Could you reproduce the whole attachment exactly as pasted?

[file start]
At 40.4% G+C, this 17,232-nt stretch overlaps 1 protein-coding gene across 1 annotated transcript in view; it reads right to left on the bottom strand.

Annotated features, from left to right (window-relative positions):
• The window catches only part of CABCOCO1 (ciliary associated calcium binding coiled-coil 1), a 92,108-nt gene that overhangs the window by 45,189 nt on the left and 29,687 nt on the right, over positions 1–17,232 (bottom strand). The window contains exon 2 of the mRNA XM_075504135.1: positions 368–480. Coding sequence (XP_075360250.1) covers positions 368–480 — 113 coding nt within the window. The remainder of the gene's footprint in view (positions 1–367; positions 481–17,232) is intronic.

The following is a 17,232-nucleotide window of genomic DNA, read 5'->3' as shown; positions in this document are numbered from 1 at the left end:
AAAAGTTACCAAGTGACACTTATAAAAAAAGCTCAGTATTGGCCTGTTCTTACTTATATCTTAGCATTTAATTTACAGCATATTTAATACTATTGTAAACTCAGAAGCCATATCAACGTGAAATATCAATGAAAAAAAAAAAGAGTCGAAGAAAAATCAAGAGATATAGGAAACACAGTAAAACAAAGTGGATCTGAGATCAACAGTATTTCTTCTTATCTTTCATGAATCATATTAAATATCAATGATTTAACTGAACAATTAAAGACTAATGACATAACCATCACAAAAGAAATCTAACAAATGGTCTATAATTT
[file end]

At 40.4% G+C, this 17,232-nt stretch overlaps 1 protein-coding gene across 1 annotated transcript in view; it reads right to left on the bottom strand.

Annotated features, from left to right (window-relative positions):
• The window catches only part of CABCOCO1 (ciliary associated calcium binding coiled-coil 1), a 92,108-nt gene that overhangs the window by 45,189 nt on the left and 29,687 nt on the right, over positions 1–17,232 (bottom strand). The window contains exon 2 of the mRNA XM_075504135.1: positions 368–480. Coding sequence (XP_075360250.1) covers positions 368–480 — 113 coding nt within the window. The remainder of the gene's footprint in view (positions 1–367; positions 481–17,232) is intronic.

The following is a 17,232-nucleotide window of genomic DNA, read 5'->3' as shown; positions in this document are numbered from 1 at the left end:
AAAAGTTACCAAGTGACACTTATAAAAAAAGCTCAGTATTGGCCTGTTCTTACTTATATCTTAGCATTTAATTTACAGCATATTTAATACTATTGTAAACTCAGAAGCCATATCAACGTGAAATATCAATGAAAAAAAAAAAGAGTCGAAGAAAAATCAAGAGATATAGGAAACACAGTAAAACAAAGTGGATCTGAGATCAACAGTATTTCTTCTTATCTTTCATGAATCATATTAAATATCAATGATTTAACTGAACAATTAAAGACTAATGACATAACCATCACAAAAGAAATCTAACAAATGGTCTATAATTT